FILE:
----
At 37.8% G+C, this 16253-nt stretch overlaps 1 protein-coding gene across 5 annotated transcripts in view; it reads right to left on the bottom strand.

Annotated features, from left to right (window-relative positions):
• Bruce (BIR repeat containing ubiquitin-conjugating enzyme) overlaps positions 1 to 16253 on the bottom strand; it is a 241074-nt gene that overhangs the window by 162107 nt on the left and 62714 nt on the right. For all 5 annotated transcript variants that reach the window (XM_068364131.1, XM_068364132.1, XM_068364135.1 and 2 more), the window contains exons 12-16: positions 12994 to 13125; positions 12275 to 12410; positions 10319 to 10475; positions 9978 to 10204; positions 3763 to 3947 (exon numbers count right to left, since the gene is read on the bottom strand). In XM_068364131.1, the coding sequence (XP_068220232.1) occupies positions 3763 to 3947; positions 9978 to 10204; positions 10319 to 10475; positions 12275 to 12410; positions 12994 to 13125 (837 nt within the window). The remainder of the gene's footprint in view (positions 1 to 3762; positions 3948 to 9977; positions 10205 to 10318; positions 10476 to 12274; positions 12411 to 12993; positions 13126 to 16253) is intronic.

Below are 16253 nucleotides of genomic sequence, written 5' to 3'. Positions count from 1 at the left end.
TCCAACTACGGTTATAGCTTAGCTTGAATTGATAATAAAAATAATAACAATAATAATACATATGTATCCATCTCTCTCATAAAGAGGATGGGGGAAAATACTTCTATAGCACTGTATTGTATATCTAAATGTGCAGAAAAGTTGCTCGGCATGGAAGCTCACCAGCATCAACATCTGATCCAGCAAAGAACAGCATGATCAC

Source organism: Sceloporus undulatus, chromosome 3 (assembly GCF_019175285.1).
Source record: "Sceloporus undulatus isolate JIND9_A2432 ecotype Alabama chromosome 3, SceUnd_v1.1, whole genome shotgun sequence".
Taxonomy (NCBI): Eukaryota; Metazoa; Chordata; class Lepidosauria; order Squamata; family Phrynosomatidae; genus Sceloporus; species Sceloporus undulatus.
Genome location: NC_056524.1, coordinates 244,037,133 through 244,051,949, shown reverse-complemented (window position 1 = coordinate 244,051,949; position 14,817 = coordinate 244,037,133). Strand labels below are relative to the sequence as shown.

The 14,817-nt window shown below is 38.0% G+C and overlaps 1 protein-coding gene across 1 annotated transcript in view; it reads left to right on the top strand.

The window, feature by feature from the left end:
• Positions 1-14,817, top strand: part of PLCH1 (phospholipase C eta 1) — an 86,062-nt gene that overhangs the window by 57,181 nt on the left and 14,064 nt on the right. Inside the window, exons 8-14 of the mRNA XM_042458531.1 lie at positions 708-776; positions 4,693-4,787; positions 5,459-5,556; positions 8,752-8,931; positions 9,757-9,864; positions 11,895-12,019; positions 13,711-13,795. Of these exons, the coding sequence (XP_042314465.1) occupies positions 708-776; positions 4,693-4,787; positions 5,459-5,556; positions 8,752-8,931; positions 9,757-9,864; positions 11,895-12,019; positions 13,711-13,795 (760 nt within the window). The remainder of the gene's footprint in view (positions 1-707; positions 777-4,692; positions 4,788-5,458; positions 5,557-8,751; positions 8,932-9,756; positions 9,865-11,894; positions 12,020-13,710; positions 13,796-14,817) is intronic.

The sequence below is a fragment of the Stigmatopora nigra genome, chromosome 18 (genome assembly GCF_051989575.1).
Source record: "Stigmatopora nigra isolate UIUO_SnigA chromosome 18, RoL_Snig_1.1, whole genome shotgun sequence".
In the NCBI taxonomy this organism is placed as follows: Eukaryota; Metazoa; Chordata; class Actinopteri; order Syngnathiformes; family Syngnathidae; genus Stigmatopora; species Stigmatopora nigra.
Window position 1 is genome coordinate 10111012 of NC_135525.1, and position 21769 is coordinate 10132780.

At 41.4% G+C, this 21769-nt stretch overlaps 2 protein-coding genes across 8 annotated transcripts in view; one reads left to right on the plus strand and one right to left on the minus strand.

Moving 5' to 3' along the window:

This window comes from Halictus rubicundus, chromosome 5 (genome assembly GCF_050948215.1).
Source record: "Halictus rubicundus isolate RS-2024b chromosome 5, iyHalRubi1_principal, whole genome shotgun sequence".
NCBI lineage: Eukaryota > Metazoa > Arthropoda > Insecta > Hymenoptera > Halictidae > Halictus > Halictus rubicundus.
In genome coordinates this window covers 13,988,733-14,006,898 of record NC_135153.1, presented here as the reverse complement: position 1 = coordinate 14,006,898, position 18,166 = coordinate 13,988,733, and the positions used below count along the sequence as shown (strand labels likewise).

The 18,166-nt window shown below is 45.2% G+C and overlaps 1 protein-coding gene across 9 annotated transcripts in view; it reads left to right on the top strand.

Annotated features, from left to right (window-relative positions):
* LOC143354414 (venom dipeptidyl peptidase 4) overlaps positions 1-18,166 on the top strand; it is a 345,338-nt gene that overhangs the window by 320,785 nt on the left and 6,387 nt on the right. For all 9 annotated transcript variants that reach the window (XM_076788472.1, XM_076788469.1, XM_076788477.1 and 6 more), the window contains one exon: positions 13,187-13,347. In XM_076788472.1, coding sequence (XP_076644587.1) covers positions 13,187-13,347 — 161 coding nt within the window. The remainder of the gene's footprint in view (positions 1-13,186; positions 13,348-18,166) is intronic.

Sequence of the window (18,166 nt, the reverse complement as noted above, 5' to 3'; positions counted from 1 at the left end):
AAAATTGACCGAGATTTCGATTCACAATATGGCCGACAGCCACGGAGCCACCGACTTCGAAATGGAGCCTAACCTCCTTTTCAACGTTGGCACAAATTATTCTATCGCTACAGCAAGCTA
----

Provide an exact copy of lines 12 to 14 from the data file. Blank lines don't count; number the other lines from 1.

• Positions 1-14,817, top strand: part of PLCH1 (phospholipase C eta 1) — an 86,062-nt gene that overhangs the window by 57,181 nt on the left and 14,064 nt on the right. Inside the window, exons 8-14 of the mRNA XM_042458531.1 lie at positions 708-776; positions 4,693-4,787; positions 5,459-5,556; positions 8,752-8,931; positions 9,757-9,864; positions 11,895-12,019; positions 13,711-13,795. Of these exons, the coding sequence (XP_042314465.1) occupies positions 708-776; positions 4,693-4,787; positions 5,459-5,556; positions 8,752-8,931; positions 9,757-9,864; positions 11,895-12,019; positions 13,711-13,795 (760 nt within the window). The remainder of the gene's footprint in view (positions 1-707; positions 777-4,692; positions 4,788-5,458; positions 5,557-8,751; positions 8,932-9,756; positions 9,865-11,894; positions 12,020-13,710; positions 13,796-14,817) is intronic.

The sequence below is a fragment of the Stigmatopora nigra genome, chromosome 18 (genome assembly GCF_051989575.1).
Source record: "Stigmatopora nigra isolate UIUO_SnigA chromosome 18, RoL_Snig_1.1, whole genome shotgun sequence".